For the past couple of days I’ve been looking back over some of my blog posts from as far back as 2007. Okay, so it’s not that far back, and for some reason my archive stops in July 2007 then restarts in January 2008 – I suspect I was only posting to MySpace then. Perhaps that a minor project for when I’m really bored – to import my blog entries between August and December 2007.
But anyway, I tweeted, buzzed and facebooked a few of the entries because, even now three years later, I found them to be an interesting read. One of them even prompted my post on Tuesday about casting film versions of my books.
One post, well, two actually, that struck me was to do with “hate mail” – or in this case a particular piece of correspondence regarding Reunion and one person’s reaction to it. The general position I took in the posts was that I prefer my characters to have depth and be multidimensional rather than one-dimensional. I like flawed heroes and damaged heroines. I love sympathetically evil villains that at the same time have you hating their guts yet understanding their pain, fears and maybe even feeling a little sorry for them.
In short, I don’t do stereotypes.
I guess this fits in with another post I found about the difference between erotic and porn. Porn is full of stereotypes, erotica isn’t. Or shouldn’t be.
Perhaps it’s a failing of mine as a writer, or perhaps it’s a strength, but I do spend an awful lot of time thinking about my characters. About what motivates them. About their past and how it affects the person they are at the time of the story. About how they would react in different circumstances.
And I spend as much time examining the antagonist and secondary characters as I do the hero and heroine.
The first time I really examined my antagonist closely was when Phaze picked up Lost & Found but asked me to make some changes before publication. The main changes centred around the antagonist, Beth’s father, Colonel Burnett – or simply The Colonel.
I was told that I’d made the Colonel too one-dimensional, that his motivations weren’t clear. In short, I’d done exactly what I strive not to, which came as a surprise to me because I knew what motivated The Colonel and I knew that he wasn’t one-dimensional. At least, I thought I did. What I hadn’t done was get this across in the story. So that was my aim – to give this important character some depth.
I’ve always tried to write from strictly one character’s point of view and in the case of Lost & Found it was from Chris, the hero’s viewpoint. But to really get under the skin of The Colonel and show the readers what I already knew about him, I figured I’d have to write some scenes from his viewpoint. Which is what I did. And in doing so I found that I didn’t really know The Colonel at all on a conscious level. Oh, he was there, in my sub-conscious, waiting to get out and explain himself, but writing those scenes really opened my eyes and really taught me a lot about the art of characterisation.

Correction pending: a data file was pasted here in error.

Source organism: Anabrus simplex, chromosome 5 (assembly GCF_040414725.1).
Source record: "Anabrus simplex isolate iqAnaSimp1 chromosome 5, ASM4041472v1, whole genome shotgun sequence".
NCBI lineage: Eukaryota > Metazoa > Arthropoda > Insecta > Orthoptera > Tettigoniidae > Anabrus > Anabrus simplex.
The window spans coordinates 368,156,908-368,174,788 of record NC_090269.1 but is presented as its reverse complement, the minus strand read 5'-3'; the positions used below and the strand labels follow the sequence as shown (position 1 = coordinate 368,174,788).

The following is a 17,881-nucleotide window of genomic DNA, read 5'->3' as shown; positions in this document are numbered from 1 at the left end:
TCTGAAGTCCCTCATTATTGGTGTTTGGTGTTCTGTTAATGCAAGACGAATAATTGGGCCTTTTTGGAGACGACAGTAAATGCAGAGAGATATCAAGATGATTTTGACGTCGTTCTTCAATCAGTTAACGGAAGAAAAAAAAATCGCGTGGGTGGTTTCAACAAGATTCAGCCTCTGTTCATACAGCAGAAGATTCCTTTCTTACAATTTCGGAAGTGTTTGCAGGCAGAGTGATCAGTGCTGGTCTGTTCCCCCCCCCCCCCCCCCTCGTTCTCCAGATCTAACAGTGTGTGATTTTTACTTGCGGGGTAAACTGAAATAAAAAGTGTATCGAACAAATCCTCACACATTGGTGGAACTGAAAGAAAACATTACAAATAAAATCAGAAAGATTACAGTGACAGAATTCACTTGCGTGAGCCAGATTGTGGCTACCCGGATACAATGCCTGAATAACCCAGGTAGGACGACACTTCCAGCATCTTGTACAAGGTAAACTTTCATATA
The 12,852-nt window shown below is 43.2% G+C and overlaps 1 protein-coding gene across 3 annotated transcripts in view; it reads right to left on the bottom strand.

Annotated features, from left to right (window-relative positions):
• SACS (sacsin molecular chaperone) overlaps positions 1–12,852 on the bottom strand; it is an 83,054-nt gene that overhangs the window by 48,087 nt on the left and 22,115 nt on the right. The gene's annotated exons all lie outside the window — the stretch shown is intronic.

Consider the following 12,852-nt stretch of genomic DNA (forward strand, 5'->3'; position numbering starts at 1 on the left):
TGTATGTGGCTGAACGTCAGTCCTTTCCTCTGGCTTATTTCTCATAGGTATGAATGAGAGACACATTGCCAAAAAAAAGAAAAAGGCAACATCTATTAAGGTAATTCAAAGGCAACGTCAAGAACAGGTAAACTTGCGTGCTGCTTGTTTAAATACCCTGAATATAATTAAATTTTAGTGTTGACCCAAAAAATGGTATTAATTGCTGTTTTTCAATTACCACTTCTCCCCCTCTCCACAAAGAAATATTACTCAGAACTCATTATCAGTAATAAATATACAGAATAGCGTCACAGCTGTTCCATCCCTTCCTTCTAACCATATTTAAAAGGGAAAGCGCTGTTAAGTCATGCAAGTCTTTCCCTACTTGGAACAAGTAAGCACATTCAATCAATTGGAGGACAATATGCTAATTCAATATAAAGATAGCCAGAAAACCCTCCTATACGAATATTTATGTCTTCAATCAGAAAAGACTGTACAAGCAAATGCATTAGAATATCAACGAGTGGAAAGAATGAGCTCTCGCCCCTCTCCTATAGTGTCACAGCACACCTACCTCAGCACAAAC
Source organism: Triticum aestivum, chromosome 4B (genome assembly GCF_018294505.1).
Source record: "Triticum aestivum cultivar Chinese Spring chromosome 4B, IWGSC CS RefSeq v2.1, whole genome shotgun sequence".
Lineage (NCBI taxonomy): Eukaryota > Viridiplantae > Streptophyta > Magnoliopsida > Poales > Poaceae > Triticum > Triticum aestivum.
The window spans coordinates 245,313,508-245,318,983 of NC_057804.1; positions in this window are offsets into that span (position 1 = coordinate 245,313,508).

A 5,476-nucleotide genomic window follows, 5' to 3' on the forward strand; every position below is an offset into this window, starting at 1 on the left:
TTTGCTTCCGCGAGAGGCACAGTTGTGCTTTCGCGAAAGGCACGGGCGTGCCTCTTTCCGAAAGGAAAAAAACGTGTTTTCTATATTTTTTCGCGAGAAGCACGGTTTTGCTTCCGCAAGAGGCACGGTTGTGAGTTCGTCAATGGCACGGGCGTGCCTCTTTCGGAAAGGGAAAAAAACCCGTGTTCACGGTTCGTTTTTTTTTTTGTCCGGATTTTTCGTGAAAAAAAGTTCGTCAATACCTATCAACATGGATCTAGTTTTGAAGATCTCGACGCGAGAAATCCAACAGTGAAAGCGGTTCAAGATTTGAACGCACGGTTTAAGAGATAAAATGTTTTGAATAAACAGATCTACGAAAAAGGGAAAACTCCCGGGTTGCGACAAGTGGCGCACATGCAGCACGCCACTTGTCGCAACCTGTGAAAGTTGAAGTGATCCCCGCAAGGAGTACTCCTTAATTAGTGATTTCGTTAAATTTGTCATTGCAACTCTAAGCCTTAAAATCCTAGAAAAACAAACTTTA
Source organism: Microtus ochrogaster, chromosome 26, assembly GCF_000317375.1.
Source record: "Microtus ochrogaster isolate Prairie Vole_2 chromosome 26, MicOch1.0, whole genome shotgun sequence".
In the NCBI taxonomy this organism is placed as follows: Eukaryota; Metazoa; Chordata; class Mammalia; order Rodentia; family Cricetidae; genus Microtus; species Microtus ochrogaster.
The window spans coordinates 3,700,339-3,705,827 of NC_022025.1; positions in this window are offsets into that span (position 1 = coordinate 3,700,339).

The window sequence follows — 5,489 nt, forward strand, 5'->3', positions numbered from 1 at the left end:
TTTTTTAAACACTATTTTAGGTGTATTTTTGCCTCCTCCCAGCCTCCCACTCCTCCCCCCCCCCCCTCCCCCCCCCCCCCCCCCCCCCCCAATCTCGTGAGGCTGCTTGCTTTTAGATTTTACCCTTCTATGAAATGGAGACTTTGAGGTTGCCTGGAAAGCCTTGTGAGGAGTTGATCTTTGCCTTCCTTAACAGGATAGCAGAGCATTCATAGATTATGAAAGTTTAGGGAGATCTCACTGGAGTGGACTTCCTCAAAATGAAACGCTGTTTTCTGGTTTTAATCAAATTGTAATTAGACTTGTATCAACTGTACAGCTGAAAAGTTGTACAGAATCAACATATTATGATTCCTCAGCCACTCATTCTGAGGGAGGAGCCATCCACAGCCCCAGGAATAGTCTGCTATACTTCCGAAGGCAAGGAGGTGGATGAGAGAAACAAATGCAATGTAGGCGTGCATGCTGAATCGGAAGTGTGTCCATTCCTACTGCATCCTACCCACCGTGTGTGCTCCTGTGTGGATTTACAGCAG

And it taught me that ‘the bad guy’ is just a point of view. In Lost & Found, The Colonel is ‘the bad guy’ because he’s the one hell bent on stopping the hero and heroine from being together. He’s irrational and stubborn – a domineering father who demands everything be his way.
But from his point of view, he’s not doing anything wrong. Far from it – he’s actually protecting his daughter and trying to hold on to the only child he has left now that he’s lost his son. And he’s not stubborn – he’s proud. And he’s not domineering, he’s living the same military life he’s always lived, even though he’s retired.
The more I wrote, the more I felt myself empathising with him – but when you read the book as a whole it’s clear he’s still the bad guy.
Which brings me to Eternally & Evermore. This book has the most obvious and clearly defined bad guy I’ve ever written. And yet, right from the start, I wanted to get the reader asking why John Nugent behaved the way he did. What drove him? And that’s because, come the finale, I wanted the reader sympathising with him just enough to add to the tension of the scene.
So early on, in the first section of the book when all the main characters are eighteen year olds, I made it clear that the hero, Will, and John had once been very good friends, but something drove them apart – something that none of their friends knew. So even though John is thoroughly unlikeable, you find your self asking if he’d always been like that – because Will couldn’t have been friends with him if he was, and what happened between him and Will to make them hate each other so much.
And when they meet again as adults, the animosity is still there, at least on John’s part, and you again find yourself asking why he still holds a grudge given that…. Opps, nearly gave away an important plot point there. John’s softer side is mentioned by some of the other characters, and in the end, when all is revealed, you can’t help but feel a little bit sorry for him. The man has suffered. More than any man should. It doesn’t excuse his behaviour or what he’s become, but it does make it understandable to a small extent.